SEATTLE -- It's not that the Mariners have thoroughly enjoyed all their one-run games they've played this season, but it sure helps their psyche when they turn them into one-run wins. The Mariners evened their record in one-run games to 8-8 on Sunday with a 3-2 decision over the Red Sox on Franklin Gutierrez's two-out ninth-inning single through the left side. It scored Ronny Cedeno, who reached second on a pivotal throwing error. It was Gutierrez's first career walk-off hit.
"We did a pretty good job. We fight until the end, and we take the game," Gutierrez said. "In that situation, [Ramon Ramirez] threw me a changeup first pitch. Then he comes back with another changeup. I was trying to look for a good pitch to hit. He threw it in the right spot, and I hit it good." The Mariners took two out of three from the Red Sox, also winning Friday's game in one-run comeback fashion, 5-4. This is a Seattle team that had been crushed the final two games in Arlington, losing one-run decisions in the Rangers' final at-bat. "Look at us. We lost games just like that. We were in that other [losing] clubhouse just four days ago," said reliever David Aardsma, who earned the win. "Against Texas, we got beat at the last moment. Then we go out and beat a team like that. Now, we know we can beat anybody." Mariners manager Don Wakamatsu said that coming off the team's 1-7 road trip to face Boston "and our backs against the wall like they were, you try to have a short memory with some struggles. I think, to go out there and win the ballgame and never give up is a tremendous credit to this club." Closer Brandon Morrow had blown both of those games vs. Texas, prompting Wakamatsu to move Aardsma (1-1) into the closing role. He saved Friday's win and won Sunday's game. In both, he had to deal with the top of the Red Sox's lineup, pesky hitters Jacoby Ellsbury and Dustin Pedroia. He induced both of them to fly out on Sunday. "Ellsbury is a tough hitter, and Pedroia, obviously, is the MVP," Aardsma said. "You don't want to be facing them with the game on the line. To pop them up definitely worked out pretty well." Cedeno got the winning rally started when he reached on an infield single, then he went to second when shortstop Nick Green's throw sailed into the stands. Ichiro Suzuki, who earlier had extended his hitting streak to 11 games, was intentionally walked, bringing up Gutierrez. He bounced the second pitch from Ramirez into left field for the game-winner. Boston got a gift run in the second, when shortstop Yuniesky Betancourt's error allowed J.D. Drew to escape a forceout at second. Drew eventually reached third and came home on Jason Varitek's sacrifice fly. The Mariners scored two in the second on Russell Branyan's leadoff home run, his ninth, on Justin Masterson's first pitch. Cedeno drove in the second run, a two-out triple that scored Betancourt from second. Both teams had golden run-scoring opportunities in the fifth. Boston loaded the bases with no outs, but Jason Bay popped out and Mike Lowell hit into an inning-ending double play. "It was huge," said Mariners starter Jason Vargas of his tightrope walk. "They had the big part of the lineup coming up. To get them out of that was a big deal for us." Then in the bottom of the inning, Seattle put the first two hitters on, but Ken Griffey Jr. flied out and Adrian Beltre hit into a double play. There was a strange play for the Mariners in the sixth. With Wladimir Balentien on first and one out, Rob Johnson sacrifice bunted a ball toward first. He broke off his run toward first, because the pitch hit him on the hand. Balentien, believing the ball was foul, was tagged out when he walked back to first. "It was a confusing play," Wakamatsu said. "When Rob was in so much pain, he didn't run, giving an indication it was a foul ball." Johnson, who left the game after the at-bat, had X-rays taken, but it was negative for his index and middle fingers. He may be out a couple of days. Vargas went 5 1/3 innings, allowing two runs (one earned) and seven hits. He struck out just one and walked three. It was his second straight solid start in which he lasted at least five innings, but he threw 98 pitches. "I think he had good day," Wakamatsu said. "He just ran out of gas toward the end. Facing a team like Boston, that'll get to you, especially a young pitcher." The bullpen held it there, as Sean White, Mark Lowe and Aardsma allowed just one hit over the final 3 2/3 innings. "It's about a belief system," Wakamatsu added. "If we can be a team like Boston in our ballpark, that's a stepping-stone to where we're trying to go." The Mariners continue their homestand on Monday night with the first of four games against the Los Angeles Angels.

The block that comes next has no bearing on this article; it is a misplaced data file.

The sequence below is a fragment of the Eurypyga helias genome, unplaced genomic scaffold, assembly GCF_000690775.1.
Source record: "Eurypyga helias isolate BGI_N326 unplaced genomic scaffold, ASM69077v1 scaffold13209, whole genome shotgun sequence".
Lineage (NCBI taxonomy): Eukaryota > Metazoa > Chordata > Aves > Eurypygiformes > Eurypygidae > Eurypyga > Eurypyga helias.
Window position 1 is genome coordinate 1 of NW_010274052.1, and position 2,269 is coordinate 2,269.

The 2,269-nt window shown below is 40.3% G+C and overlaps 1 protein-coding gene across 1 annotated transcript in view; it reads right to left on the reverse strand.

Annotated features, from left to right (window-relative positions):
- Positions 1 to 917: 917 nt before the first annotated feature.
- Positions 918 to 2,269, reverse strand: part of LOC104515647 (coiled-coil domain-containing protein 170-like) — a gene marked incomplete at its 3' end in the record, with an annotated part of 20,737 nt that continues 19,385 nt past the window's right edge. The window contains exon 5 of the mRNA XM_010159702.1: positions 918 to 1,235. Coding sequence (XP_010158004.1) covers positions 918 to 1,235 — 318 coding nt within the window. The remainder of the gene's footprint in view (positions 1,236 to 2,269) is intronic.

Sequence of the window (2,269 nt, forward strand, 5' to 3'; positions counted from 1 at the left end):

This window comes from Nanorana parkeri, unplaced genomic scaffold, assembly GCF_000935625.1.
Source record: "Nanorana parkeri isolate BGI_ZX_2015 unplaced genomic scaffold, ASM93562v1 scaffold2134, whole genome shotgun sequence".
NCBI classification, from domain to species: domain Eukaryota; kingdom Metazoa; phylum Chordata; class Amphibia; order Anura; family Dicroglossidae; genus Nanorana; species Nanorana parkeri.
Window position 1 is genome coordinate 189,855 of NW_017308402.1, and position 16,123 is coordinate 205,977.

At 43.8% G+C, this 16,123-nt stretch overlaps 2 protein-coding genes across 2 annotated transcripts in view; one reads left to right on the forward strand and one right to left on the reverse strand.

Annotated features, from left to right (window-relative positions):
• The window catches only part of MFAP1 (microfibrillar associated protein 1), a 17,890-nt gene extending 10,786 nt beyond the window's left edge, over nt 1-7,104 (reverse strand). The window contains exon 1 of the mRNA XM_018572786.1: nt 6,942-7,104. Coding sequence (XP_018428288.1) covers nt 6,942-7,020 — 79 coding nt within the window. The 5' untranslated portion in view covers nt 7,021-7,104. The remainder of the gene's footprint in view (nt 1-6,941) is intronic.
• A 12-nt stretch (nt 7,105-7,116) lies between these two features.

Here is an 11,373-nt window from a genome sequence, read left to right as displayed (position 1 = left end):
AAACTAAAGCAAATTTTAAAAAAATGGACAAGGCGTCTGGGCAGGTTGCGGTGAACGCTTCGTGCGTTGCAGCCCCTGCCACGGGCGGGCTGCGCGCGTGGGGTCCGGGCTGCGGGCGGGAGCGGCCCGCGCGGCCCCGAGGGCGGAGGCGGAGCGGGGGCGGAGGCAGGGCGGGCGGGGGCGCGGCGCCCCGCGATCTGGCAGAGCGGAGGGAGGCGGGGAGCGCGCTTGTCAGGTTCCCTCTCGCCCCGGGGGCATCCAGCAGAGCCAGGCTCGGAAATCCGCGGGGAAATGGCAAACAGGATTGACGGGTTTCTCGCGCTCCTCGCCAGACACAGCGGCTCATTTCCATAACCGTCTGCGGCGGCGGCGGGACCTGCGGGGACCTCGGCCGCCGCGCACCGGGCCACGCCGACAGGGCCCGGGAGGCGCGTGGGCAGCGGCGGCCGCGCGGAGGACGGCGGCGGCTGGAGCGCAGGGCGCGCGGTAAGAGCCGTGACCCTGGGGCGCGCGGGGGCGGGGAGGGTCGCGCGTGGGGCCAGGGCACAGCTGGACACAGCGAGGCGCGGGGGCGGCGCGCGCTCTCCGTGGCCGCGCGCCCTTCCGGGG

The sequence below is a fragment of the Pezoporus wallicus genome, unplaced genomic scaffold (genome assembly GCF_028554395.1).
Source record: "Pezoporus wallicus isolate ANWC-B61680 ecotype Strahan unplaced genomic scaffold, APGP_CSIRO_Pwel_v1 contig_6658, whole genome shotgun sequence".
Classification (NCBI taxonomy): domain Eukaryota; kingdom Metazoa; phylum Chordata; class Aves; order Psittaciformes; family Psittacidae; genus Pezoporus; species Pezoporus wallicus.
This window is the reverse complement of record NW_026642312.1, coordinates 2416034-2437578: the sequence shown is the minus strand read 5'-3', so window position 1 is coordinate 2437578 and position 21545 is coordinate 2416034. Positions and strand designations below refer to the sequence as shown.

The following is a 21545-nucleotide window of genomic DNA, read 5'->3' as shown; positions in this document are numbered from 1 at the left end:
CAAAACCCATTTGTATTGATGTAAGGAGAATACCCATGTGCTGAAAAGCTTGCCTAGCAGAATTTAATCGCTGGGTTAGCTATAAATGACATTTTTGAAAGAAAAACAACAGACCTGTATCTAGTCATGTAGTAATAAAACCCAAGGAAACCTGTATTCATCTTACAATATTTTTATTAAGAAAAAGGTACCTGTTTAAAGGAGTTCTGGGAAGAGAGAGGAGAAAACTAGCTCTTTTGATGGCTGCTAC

Bob Sherwin is a contributor to MLB.com. This story was not subject to the approval of Major League Baseball or its clubs.